Division: Minor Sabbat
Other Names: Winter Solstice, Midwinter, Sun Return, Alban Arthan, Pagan New Year, Saturnalia, Finn’s Day, Yuletide, Festival of Sol, Great Day of the Cauldron, Festival of Growth.
Southern Hemisphere Date: June 20-23
Northern Hemisphere Date: December 21
Associated Holiday: Christmas
Associated Deities: Mother Berta, Father Winter, Santa Clause, Kriss Kringle, St Nick, Kings of Holly and Oak, Aphrodite, Fortuna, Gaia, Hel, Holle, Ishtar, Isis, Apollo, Attis, Balder, Dionysus, the Green Man, Lugh, Odin, Ra
Associated Herbs: Chamomile, rosemary, ginger, sage and cinnamon
Associated Stones: Bloodstones, Garnets, Quartz crystal, blue sunstone, emerald, ruby, sapphire and diamonds
Symbols of Yule: Yule log, or small Yule log with 3 candles, evergreen boughs or wreaths, holly, mistletoe hung in doorways, gold pillar candles, baskets of clove studded fruit, a simmering pot of wassail, poinsettias, Christmas cactus.
Foods of Yule: Biscuits, Caraway cakes ,roasted apples, fruits, nutmeg, nuts, pork dishes, turkey, or lamb’s wool.
Drinks of Yule: Eggnog, ginger tea, spiced cider, wassail, or lamb’s wool (ale, sugar, nutmeg, roasted apples).
Incense of Yule: Pine, cedar, bayberry, cinnamon.
Ritual Oils: Rosemary, Myrrh, Nutmeg, Saffron, Cedar/Pine, Wintergreen, Ginger
Colors of Yule: Red, green, gold, white, silver, yellow, orange.
Taboos: Extinguishing Fire, Travelling
Plants: Holly, Mistletoe, Evergreens, Poinsettia, Bougainvillaea, Tropical Flowers, Bay, Pine, Ginger, Valerian, Myyrh.
Activities: Decorating the Yule tree, Gift giving, storytelling
Animals: Stag, Squirrels, Wren/Robin, Bear, Boar, Squirrel, Sow, Tiger, Bear,
Mythical Creatures: Phoenix, Troll, Mermecolion
Celebration of: The Goddess giving birth to the God.
Yule is one of the Lesser Sabbats, it marks the Winter Solstice and is the time of the year when the God is reborn of the virgin goddess. The God is represented by the Sun which returns after the darkest night of the year, to again bring warmth and fertility to the land.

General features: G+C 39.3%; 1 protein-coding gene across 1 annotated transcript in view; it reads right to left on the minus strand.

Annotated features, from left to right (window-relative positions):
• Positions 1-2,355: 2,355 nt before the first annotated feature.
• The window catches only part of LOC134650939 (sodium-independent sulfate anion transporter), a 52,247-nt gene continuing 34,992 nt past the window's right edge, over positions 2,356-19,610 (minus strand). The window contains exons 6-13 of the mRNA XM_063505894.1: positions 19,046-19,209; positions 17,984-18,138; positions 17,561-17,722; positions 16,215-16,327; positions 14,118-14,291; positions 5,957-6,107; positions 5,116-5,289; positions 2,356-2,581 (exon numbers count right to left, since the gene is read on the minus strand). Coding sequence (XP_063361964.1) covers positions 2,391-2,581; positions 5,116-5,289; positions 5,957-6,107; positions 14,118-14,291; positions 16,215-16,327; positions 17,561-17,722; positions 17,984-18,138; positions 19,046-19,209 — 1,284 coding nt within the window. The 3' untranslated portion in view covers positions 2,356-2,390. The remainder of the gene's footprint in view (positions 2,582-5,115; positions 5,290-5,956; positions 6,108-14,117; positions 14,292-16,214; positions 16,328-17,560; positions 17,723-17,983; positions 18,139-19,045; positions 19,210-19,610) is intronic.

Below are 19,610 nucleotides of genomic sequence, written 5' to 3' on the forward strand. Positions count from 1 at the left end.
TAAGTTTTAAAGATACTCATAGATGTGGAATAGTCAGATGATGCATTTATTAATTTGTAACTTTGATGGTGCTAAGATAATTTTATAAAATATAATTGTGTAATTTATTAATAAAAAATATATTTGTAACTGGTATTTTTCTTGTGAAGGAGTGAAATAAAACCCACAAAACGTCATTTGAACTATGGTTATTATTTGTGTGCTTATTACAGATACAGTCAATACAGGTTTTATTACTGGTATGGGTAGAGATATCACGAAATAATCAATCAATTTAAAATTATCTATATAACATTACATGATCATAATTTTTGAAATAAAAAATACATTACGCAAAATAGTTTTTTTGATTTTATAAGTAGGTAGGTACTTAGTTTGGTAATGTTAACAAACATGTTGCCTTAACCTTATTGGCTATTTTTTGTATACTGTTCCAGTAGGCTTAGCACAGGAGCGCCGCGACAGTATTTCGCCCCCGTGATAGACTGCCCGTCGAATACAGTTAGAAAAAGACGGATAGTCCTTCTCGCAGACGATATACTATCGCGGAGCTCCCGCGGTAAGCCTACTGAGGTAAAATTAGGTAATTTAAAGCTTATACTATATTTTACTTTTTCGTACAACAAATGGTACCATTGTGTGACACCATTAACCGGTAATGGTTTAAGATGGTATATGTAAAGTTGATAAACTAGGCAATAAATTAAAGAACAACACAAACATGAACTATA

During Yule the daylight hours are the shortest in the year, and the nights are the longest. The Moon after Yule is said to be the most powerful of the whole year. Divine babies were born on this day – famously baby Jesus, Mithra, Oedipus, Hercules, Dionysus and many other holy beings.
The origins of Yule date back to the Egyptians, they held the festival to celebrate the rebirth of Horus, the son of Isis and Osiris, Horus took the form of the Sun. Because greenery was seen as magical growth, and they wanted the Sun to stay longer, everything in sight was decorated in all the greenery. Others followed, and when the Romans came along they named their festival Saturnalia, they brought in things such as candles, singing, lavish feasts and extravagant gift giving. As this spread through Europe it became Yule.
Many things that Christians use to celebrate Christmas have Pagan origins, such as the Christmas tree. Pagan families would bring a live tree into the home so the wood spirits would have a place to keep warm during the cold winter months. Bells were hung on the tree so you could tell when a spirit was present. The five-pointed star, the pentagram, symbol of the five elements, was placed at the top of the tree. The colours of the season, red and green, are also of Pagan origin, as is the custom of exchanging gifts. The Druids honored trees and collected and hung mistletoe. Group singing (caroling) was also a way of guiding the spirits towards the warmth of the homes. Yule is always considered a celebration of peace, love, spirituality and positive energy.
The origin of the word Yule, has several suggested origins from the Old English word, geõla, the Old Norse word jõl, a pagan festival celebrated at the winter solstice, or the Anglo-Saxon word for the festival of the Winter Solstice, ‘Iul’ meaning ‘wheel’.
* Decorate a Christmas or Yule tree.
* Exchange gifts with family and friends
* Decorate with the colors Red, gold and green in honour of the God
* Add mistletoe, this is both protective and representative of fertility
* Sing carols
* Donate food and clothing to others.
* Private Meditation
* Light Candles
* Drink cider
* Ring bells to greet the Solstice Morning
* String popcorn and hang them on an outdoor tree for the birds.
* Hang little bells on the Yule Tree to call the spirits and fairies.
* For prosperity, burn ash wood.
* Make and burn a Yule Log.
* Bake a Yule Log Cake.